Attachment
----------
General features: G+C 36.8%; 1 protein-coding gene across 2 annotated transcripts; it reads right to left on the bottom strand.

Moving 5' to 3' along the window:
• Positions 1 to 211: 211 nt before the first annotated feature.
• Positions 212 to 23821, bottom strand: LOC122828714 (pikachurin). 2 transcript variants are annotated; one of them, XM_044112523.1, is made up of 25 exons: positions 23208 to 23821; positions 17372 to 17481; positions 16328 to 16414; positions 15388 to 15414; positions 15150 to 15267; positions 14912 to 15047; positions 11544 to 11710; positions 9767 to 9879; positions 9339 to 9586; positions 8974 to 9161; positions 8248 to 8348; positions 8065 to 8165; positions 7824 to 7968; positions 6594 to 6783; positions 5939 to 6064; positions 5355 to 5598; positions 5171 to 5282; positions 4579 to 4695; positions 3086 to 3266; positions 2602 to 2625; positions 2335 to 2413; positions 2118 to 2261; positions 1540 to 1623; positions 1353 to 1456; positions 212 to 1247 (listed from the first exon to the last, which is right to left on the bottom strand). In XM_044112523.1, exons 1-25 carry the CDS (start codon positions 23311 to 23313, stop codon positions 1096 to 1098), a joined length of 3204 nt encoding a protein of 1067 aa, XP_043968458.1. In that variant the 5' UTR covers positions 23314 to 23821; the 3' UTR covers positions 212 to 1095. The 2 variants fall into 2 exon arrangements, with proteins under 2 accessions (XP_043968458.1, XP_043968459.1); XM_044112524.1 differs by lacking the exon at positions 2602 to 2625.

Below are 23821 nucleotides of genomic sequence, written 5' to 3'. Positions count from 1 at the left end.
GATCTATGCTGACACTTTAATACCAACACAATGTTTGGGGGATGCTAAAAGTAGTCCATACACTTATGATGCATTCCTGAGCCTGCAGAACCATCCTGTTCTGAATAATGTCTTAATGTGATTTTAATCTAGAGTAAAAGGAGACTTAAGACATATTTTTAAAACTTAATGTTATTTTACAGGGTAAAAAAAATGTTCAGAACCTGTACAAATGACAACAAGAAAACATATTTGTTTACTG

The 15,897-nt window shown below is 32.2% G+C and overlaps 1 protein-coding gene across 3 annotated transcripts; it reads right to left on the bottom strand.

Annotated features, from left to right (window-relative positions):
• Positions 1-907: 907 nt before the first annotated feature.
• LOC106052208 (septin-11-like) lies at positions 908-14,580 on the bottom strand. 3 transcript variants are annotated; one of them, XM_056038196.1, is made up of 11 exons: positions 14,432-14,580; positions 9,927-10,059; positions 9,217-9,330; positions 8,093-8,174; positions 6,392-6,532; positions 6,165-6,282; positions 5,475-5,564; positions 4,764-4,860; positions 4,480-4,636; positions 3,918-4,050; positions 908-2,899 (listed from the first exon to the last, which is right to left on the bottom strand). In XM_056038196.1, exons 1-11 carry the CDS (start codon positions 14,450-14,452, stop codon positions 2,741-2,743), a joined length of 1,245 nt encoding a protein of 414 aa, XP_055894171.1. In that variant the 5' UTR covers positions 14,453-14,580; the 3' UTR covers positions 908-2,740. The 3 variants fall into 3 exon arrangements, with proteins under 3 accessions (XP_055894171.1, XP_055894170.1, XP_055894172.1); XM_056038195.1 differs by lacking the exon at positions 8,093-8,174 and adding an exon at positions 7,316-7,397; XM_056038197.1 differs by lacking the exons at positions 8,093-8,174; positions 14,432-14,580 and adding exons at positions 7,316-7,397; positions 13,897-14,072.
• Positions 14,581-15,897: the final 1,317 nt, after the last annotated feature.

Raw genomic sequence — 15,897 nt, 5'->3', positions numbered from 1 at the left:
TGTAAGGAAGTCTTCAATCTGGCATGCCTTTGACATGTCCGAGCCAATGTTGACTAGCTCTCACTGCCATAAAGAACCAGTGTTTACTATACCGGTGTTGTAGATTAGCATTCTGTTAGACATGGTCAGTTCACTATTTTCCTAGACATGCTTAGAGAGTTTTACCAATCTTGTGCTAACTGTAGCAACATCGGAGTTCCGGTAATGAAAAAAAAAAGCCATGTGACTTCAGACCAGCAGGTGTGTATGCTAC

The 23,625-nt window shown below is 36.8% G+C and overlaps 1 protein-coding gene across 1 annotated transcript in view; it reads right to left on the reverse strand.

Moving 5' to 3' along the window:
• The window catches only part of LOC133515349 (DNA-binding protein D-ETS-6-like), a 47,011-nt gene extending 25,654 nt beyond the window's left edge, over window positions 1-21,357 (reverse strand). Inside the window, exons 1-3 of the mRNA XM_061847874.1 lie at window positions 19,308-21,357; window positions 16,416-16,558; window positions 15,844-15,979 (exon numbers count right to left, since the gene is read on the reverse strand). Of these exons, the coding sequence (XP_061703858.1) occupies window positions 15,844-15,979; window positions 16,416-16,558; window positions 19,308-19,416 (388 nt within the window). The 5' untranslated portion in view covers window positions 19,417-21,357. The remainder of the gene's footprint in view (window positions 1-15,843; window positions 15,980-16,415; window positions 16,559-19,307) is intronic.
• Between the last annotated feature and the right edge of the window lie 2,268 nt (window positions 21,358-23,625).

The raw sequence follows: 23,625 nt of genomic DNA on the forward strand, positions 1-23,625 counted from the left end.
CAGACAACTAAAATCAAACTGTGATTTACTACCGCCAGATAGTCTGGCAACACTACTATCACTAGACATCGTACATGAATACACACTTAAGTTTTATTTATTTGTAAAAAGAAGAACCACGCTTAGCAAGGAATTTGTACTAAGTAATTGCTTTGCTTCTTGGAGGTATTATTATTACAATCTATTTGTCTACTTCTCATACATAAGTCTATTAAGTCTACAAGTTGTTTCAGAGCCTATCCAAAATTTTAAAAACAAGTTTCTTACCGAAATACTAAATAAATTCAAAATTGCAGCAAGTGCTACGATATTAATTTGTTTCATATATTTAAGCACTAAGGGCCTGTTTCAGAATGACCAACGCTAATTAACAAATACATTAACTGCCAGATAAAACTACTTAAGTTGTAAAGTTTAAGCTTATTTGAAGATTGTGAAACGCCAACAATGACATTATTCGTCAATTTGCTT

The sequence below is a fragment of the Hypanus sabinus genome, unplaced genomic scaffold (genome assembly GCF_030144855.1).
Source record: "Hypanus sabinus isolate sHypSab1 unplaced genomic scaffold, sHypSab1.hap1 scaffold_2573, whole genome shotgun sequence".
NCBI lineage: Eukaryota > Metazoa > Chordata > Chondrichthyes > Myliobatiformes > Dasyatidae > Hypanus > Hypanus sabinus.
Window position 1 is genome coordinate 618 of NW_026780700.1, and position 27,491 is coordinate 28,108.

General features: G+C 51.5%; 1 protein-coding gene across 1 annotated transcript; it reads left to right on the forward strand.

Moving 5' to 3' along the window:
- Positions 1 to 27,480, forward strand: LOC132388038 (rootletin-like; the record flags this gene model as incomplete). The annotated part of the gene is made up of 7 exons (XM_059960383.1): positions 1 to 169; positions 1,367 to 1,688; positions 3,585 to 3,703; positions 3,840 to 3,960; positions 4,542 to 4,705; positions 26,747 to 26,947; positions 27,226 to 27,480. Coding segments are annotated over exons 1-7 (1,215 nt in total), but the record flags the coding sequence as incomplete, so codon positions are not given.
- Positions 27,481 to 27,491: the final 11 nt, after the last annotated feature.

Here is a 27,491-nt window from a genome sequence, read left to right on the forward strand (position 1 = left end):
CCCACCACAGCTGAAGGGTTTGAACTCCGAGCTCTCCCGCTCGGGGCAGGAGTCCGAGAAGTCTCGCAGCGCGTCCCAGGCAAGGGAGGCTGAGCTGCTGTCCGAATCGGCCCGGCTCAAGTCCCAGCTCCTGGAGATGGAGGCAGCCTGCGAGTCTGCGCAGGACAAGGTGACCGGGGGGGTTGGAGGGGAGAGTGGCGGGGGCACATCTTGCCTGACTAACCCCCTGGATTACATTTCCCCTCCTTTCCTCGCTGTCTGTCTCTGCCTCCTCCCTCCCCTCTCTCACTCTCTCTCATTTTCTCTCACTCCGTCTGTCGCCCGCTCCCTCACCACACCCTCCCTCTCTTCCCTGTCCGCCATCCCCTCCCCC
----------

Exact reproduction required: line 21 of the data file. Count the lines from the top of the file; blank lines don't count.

Source record: "Hypanus sabinus isolate sHypSab1 unplaced genomic scaffold, sHypSab1.hap1 scaffold_2573, whole genome shotgun sequence".